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Lo-Tech Assistive Communication

See our Assistive Technology Home Page for a full list of information about Assistive Communication and AAC devices, and links to information and strategies relating to communication.

Lo-tech assistive communication

Lo-tech assistive communication or AAC is likely to be non-electronic, and can take practically any form. More obvious examples would be pictures, picture boards, signing systems, partner assisted scanning, objects of reference or letter charts. These can be accessed directly by the individual, or accessed by pointing or partner assisted scanning (see below).

Lo-tech communication options

  • Communication boards – these boards can contain pictures or objects and the individual can either take and present a picture/object from the board, point to, or touch a picture/object, to communicate something.


  • Picture communication books or charts – work in the same way as described above, but are portable.The books can be made so that the pictures are detachable from the book. Visuals and pictures can work for many individuals with communication difficulties. Visual strategies can be used in many ways to enhance understanding and expression. They are particularly useful for individuals that are non-verbal, individuals with learning difficulties and/or those with autism. Some people are “visual learners” and respond better to visual input than auditory input. Visuals can be used in isolation to represent single words or actions and make choices, in a combination to to make a sentence, they can be used in stories or schedules to help with routine, and they can be used as an additional cue to the spoken word to help support understanding.


  • Textures, shapes, and Objects of reference -Through the use of objects or tactile symbols, individuals can build up a wide range of communication options. These systems are generally used with individuals with visual and hearing difficulties and /or severe learning difficulties who may also be non-verbal. Some individuals may not have the motor skills to learn signing, so reaching for, or touching objects may be a better alternative. In their simplest form, objects can be used to give individuals an idea of what is about to happen e.g. give someone a spoon and they know its time for lunch, or a towel to indicate swimming. However, this form of communication can also be used in many more complex ways and the individual can communicate, make choices, and learn language. You can develop the use of textures, objects and symbols, and combine them, to improve a users organisational skills, sequencing, language and concept development, and communication.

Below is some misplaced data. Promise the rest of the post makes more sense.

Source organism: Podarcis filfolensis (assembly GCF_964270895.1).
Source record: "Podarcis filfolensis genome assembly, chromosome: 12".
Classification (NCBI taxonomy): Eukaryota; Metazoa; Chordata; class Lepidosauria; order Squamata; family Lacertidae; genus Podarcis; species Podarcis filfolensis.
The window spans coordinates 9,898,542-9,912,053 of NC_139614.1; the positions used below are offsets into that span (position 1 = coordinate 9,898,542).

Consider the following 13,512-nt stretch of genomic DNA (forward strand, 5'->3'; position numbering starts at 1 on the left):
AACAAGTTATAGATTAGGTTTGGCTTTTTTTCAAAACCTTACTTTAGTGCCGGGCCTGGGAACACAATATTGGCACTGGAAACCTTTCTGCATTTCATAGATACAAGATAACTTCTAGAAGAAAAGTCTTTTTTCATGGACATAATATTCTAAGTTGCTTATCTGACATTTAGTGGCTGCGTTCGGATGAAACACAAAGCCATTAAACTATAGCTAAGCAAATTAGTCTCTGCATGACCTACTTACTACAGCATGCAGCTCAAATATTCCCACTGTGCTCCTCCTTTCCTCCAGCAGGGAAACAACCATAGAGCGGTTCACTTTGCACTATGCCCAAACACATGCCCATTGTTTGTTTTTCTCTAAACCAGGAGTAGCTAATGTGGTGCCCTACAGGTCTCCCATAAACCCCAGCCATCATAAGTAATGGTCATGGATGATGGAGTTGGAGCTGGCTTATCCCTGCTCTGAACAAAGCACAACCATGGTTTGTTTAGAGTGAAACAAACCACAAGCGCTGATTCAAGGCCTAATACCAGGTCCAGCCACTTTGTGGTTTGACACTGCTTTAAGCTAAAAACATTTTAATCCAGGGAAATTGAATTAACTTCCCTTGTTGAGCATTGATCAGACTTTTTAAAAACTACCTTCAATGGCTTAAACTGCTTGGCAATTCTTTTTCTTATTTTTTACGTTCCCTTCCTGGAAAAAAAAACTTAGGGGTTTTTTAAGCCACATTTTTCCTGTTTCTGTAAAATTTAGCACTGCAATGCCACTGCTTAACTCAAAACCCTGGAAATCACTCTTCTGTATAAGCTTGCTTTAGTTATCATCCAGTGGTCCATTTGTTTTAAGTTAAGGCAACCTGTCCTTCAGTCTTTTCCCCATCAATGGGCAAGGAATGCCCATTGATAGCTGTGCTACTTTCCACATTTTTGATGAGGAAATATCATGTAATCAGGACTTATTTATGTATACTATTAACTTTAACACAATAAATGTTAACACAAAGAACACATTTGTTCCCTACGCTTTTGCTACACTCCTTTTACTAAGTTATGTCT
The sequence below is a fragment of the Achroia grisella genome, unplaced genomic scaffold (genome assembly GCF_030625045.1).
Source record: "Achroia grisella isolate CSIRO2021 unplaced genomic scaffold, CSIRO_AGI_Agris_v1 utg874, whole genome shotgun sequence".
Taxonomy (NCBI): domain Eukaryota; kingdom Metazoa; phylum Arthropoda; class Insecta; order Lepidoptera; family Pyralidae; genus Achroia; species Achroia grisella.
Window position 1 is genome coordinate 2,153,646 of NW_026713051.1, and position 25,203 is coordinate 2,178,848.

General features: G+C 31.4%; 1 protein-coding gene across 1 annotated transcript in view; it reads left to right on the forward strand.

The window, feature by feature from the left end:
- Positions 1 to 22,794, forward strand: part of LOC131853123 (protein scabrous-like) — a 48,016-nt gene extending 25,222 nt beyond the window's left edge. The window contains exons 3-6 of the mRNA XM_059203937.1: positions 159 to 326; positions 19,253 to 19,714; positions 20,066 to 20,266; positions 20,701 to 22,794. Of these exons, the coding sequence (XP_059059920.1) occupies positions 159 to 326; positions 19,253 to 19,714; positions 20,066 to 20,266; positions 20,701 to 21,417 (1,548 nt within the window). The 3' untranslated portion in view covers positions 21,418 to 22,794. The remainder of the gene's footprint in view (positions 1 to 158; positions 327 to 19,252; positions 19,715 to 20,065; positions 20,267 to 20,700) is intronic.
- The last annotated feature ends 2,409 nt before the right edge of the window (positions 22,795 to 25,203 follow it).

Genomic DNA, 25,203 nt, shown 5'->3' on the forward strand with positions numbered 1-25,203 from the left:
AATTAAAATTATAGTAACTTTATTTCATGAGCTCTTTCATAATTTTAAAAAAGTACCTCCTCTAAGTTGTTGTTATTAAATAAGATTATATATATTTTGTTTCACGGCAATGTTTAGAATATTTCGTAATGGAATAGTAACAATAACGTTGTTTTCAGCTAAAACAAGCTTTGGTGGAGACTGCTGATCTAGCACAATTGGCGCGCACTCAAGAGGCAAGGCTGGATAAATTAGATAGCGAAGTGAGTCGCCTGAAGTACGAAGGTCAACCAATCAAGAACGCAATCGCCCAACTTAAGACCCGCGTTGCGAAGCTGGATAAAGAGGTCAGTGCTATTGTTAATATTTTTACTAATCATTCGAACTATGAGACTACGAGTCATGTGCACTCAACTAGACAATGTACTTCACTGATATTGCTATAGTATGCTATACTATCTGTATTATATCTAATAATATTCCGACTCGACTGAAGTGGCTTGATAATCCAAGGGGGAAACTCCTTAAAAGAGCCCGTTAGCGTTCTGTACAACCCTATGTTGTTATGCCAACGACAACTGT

• Partner assisted scanning – is achieved by having a second person watching the eye gaze or gesture of an individual with a communication difficulty and then translating or describing what they are communicating. A modified communication chart, book, or frame containing pictures, symbols, letters and/or numbers is used a the reference point. A common example would be an E-TRAN frame, which is commonly used by any individual with a communication disorder. These may vary in design but are usually made of glass or clear perspex (like a window) with the communicators sitting on either side. On the window are a number of letters for instance, and the communicator looks in the direction of particular letters to spell out words. The “listener” learns the message by following the communicators eye gaze and asking questions.



For more information about communication difficulties, and ideas and strategies to help communication, see our Resources, or for specific fact-sheets about assistive technology devices and information and strategies for improving communication go to the Downloads Section.


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